Using data from 1989 to 2012, Smith and his colleagues compared the amount of marine snow arriving at Station M with estimates of populations of microscopic algae observed at the surface using satellites. During most years, the amount of food arriving at the seafloor reached a yearly peak in summer and fall, but remained relatively low.
However, during 2011 and 2012, the researchers observed three dramatic events that delivered huge amounts of relatively fresh food to the deep seafloor. The first took place from June to August 2011, when large numbers of diatoms (a type of microscopic alga) bloomed near the surface, then sank rapidly to the seafloor.
The second event occurred from March to May 2012, when salpsgelatinous midwater animals that eat algaereproduced rapidly in surface waters. These salps became so abundant that they blocked the seawater intake of the Diablo Canyon nuclear power plant, located on the California coast east of Station M. When the salps in the surface waters at Station M died, they sank so quickly that they carpeted the seafloor, four kilometers below. During the third event, in September 2012, another algal bloom created so much dead algae that it clogged the researchers' sediment traps, but was captured by a time-lapse camera.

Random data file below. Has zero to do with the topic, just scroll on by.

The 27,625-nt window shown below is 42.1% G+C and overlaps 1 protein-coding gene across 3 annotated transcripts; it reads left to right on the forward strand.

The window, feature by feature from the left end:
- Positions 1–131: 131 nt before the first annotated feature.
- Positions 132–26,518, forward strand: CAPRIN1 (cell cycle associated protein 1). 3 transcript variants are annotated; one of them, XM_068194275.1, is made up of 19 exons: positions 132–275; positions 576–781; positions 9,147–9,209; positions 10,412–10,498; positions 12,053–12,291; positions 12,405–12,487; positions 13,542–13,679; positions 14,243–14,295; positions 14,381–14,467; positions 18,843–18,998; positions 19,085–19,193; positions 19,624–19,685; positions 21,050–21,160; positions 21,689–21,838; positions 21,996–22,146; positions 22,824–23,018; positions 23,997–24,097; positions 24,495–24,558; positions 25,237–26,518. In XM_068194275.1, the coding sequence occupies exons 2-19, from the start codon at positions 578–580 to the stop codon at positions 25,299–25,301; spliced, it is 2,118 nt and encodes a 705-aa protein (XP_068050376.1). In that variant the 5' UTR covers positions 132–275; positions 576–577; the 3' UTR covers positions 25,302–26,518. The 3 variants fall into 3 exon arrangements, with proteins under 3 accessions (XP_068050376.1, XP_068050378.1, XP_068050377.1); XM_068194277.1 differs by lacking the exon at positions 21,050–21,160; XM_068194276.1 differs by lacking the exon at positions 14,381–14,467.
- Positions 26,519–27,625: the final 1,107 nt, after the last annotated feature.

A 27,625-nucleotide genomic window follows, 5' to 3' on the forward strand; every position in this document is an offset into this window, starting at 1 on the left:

The excess food that arrived on the seafloor during these feasts was not wasted. Instead, it was rapidly consumed by deep-sea animals and seafloor microbes, which u
|Contact: Kim Fulton-Bennett|
Monterey Bay Aquarium Research Institute